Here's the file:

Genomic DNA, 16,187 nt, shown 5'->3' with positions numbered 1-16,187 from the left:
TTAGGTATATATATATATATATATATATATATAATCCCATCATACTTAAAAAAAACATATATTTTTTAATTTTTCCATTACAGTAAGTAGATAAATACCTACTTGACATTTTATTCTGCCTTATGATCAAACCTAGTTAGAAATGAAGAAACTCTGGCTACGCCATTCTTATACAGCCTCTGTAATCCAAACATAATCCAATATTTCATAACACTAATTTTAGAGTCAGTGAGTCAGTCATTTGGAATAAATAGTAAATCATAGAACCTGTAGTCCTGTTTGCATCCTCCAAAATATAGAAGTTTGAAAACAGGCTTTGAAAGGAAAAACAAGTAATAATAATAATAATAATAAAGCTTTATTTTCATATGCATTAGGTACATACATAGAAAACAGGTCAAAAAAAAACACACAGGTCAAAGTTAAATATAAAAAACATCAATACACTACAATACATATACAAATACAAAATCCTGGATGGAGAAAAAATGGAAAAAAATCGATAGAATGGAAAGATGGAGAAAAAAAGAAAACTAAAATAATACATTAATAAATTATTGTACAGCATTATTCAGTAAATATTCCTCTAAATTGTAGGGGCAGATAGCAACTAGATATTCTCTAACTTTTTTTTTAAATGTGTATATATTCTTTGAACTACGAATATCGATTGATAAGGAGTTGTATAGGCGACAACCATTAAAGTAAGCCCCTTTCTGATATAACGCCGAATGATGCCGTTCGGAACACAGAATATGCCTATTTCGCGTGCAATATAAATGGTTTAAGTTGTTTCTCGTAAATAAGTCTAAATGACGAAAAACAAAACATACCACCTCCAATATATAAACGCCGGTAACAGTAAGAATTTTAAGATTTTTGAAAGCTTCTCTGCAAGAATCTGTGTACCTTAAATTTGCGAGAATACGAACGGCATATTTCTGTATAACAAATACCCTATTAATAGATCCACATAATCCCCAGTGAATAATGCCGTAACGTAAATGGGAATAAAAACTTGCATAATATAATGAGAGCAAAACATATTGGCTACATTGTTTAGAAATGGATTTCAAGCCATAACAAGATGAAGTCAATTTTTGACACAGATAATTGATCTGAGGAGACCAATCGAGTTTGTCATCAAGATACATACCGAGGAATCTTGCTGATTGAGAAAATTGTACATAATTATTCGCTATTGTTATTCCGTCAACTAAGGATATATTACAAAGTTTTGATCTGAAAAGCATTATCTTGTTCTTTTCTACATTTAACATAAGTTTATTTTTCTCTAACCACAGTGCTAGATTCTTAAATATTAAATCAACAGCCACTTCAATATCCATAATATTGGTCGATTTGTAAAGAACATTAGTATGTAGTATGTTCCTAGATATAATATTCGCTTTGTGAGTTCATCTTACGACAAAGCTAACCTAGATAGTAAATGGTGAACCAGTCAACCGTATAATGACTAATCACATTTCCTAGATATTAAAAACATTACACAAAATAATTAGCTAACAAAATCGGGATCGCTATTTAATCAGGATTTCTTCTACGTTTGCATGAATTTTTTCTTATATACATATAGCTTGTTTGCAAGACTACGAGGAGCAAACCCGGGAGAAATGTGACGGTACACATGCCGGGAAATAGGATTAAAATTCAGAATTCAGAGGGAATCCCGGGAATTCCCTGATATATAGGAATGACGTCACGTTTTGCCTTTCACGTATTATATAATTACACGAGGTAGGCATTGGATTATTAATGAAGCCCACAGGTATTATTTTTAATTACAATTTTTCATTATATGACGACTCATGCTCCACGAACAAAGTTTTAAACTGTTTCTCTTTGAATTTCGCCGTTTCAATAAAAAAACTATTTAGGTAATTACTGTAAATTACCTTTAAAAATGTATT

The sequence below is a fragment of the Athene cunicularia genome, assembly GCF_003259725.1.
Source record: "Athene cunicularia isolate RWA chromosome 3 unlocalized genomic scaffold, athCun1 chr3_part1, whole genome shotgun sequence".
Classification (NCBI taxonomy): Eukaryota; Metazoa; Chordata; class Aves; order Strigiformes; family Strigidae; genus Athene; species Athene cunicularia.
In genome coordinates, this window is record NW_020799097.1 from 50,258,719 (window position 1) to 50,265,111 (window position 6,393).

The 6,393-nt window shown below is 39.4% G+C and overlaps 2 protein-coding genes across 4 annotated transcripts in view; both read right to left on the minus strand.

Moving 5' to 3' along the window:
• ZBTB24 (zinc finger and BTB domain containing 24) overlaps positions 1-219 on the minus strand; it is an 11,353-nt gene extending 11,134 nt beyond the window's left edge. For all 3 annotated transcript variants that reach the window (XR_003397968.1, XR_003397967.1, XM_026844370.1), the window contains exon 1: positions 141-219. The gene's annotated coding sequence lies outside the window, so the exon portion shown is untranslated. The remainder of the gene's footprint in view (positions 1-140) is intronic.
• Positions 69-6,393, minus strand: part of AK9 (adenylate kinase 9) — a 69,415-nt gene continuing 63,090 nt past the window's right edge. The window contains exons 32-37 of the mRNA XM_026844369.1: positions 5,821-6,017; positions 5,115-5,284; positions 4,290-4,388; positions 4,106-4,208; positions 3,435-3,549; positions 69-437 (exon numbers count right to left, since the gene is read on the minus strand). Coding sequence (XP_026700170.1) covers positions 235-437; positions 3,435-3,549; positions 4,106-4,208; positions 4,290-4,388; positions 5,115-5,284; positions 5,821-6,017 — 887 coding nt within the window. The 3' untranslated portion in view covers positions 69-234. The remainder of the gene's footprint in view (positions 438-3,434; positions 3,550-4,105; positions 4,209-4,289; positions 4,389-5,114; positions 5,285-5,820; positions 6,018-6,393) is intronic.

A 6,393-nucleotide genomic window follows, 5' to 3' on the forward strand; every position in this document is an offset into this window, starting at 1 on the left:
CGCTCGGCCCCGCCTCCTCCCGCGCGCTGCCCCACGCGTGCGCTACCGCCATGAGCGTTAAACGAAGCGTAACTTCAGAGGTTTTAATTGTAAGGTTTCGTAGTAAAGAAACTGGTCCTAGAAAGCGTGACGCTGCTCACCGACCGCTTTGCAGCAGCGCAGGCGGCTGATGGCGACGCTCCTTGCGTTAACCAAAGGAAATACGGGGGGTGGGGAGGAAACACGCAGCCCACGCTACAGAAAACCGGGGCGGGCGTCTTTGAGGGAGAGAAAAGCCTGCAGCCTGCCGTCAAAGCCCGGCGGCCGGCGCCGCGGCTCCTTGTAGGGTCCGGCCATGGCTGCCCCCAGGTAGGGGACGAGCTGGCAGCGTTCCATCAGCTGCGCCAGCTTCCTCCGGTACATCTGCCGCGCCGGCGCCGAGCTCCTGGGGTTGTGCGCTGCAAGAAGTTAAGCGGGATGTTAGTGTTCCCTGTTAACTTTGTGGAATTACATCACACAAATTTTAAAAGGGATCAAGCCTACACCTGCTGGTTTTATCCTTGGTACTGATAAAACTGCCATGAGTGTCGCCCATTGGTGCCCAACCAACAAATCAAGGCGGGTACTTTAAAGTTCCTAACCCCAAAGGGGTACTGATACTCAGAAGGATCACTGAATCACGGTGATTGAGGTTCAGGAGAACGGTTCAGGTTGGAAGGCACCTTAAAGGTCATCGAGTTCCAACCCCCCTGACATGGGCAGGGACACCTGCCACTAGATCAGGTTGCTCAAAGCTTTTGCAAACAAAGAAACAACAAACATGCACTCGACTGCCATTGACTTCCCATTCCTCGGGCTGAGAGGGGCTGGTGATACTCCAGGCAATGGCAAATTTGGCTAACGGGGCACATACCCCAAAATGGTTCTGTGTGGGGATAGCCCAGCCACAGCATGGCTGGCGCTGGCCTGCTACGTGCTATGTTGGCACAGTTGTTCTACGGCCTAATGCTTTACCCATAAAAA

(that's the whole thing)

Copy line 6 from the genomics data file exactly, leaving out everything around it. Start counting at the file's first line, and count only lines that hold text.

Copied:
In genome coordinates, this window is record NW_020799097.1 from 50,258,719 (window position 1) to 50,265,111 (window position 6,393).